Shelter Bay 10th – 15th June

Despite Portabelo being a port of entry I was having trouble with the formalities. Even after two visits to immigration I still had not been given an entry stamp. They did not like it that my clearance from Jamaica had Curacao as destination as although I had explained and written them a statement with the explanation they would not stamp my passport, saying that I had to visit immigration in Colon. So much as I was enjoying Portabelo I decide to go to Shelter Bay near Colon and since it was the rainy season anyway, thought I might haul out, lay the boat up and go back to UK for a bit. So early one morning, having put all arrangements in place I weighed anchor and set off down the coast towards Colon. Shelter Bay is situated inside the Colon breakwater, which protects the entrance to the Panama Canal so closing it it was busy with many ships, some at anchor and some on the move and permission has to be sought over VHF from the harbour authorities to enter. Permission granted I passed inside the breakwater and motored to the marina, They were ready for me so, straight into the haul out dock. Paper work completed and soon Sea Bear was ashore and shored up in the yard.

The marina is on the site of what was the American jungle warfare training centre Fort Sherman so is surrounded by jungle  which is slowly reclaiming most of the old military buildings.
Shelter Bay

The marina had a free bus service which ran into Colon so Monday morning first thing I was on the bus, it was a longer journey than I thought and crossed the canal at one of the Gatun locks. As well as sorting out my entry stamp with immigration I had to get my cruising permit sorted. I’ll not bore you with the details suffice it to say it took me from 09.300 until 14.00, visits to 2 different offices, numerous forms to fill in, photocopies to submit and 2 taxi rides across town. Bureaucracy is alive and well in Panama and there is still a market for tippex. Colon has a bad reputation for muggings and it is not advised for ‘gringos’ to walk in the town, hence the taxi. One good thing though, the women in the shipping office advised me that the fare should be no more than 2$ , outside agreeing with the taxi driver the fare he said well for tourists its 2$ but for locals 1$ I’ll charge you 1$. The drive was interesting, chaotic traffic but I have never seen such a run down City in all my travels, it was a bit shocking really.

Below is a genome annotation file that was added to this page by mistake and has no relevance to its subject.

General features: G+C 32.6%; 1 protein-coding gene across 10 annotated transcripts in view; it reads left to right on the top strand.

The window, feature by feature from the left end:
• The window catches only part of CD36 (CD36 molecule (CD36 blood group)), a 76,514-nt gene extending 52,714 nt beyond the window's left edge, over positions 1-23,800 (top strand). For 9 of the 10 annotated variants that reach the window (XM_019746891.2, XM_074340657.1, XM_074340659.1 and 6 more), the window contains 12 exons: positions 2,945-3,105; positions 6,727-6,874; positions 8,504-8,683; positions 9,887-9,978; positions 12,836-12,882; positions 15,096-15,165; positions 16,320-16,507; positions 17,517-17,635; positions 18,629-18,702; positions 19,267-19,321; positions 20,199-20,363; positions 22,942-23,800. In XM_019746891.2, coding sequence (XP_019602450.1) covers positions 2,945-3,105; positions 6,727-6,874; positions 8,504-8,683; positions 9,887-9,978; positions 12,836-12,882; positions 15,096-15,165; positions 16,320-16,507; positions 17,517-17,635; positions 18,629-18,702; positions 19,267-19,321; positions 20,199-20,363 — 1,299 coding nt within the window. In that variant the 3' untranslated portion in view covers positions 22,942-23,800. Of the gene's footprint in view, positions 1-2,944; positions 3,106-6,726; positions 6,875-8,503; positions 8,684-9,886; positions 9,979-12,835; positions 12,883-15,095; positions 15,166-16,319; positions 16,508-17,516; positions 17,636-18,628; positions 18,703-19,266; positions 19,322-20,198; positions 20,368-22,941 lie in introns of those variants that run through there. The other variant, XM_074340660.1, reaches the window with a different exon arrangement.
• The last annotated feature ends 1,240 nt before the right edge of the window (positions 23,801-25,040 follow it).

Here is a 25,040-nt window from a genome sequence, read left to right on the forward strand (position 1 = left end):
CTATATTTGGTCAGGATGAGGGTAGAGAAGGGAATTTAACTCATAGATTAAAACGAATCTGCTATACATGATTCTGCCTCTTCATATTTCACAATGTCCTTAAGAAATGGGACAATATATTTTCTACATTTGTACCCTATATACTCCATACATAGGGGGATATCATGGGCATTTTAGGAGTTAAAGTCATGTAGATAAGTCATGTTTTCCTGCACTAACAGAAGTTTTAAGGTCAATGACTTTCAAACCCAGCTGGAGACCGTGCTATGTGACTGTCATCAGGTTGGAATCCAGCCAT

A few days later with Sea Bear safely laid up a taxi took me for the one and half hour ride over the isthmus to the airport at Panama City. A flight via Mexico City took me to Heathrow so I’m back in UK for a bit. Be nice to see family and friends again. I’ll return to Panama after the rainy season and am looking forward to exploring it.

One thought on “Shelter Bay 10th – 15th June”

  1. Dear Chris,
    I’m dead impressed with you voyages!! Found your website by shear co-incident. I’m not having the internet and was surfing the web as a “visitor” at the local library one day when I found it. Ah, by the way, I’m Michael Pfeuffer, the previous owner of “Sea Bear”. Hope, you found my modifications to the boat useful, I think it was much more practical when I sold it compared to it’s original deck and interior lay out. At least for my kind of sailing the modifications worked out very well. Guess you will not have very much use for the “Dickinson” stove?! Wishing you and Sea Bear all the best and always fair weather etc. Enjoy your time in the UK and please, keep on the very good job with your reports from your adventures, very good reading (could be a few more photographs of the boat from my point of view).
    All the best and happy sailing! Michael.

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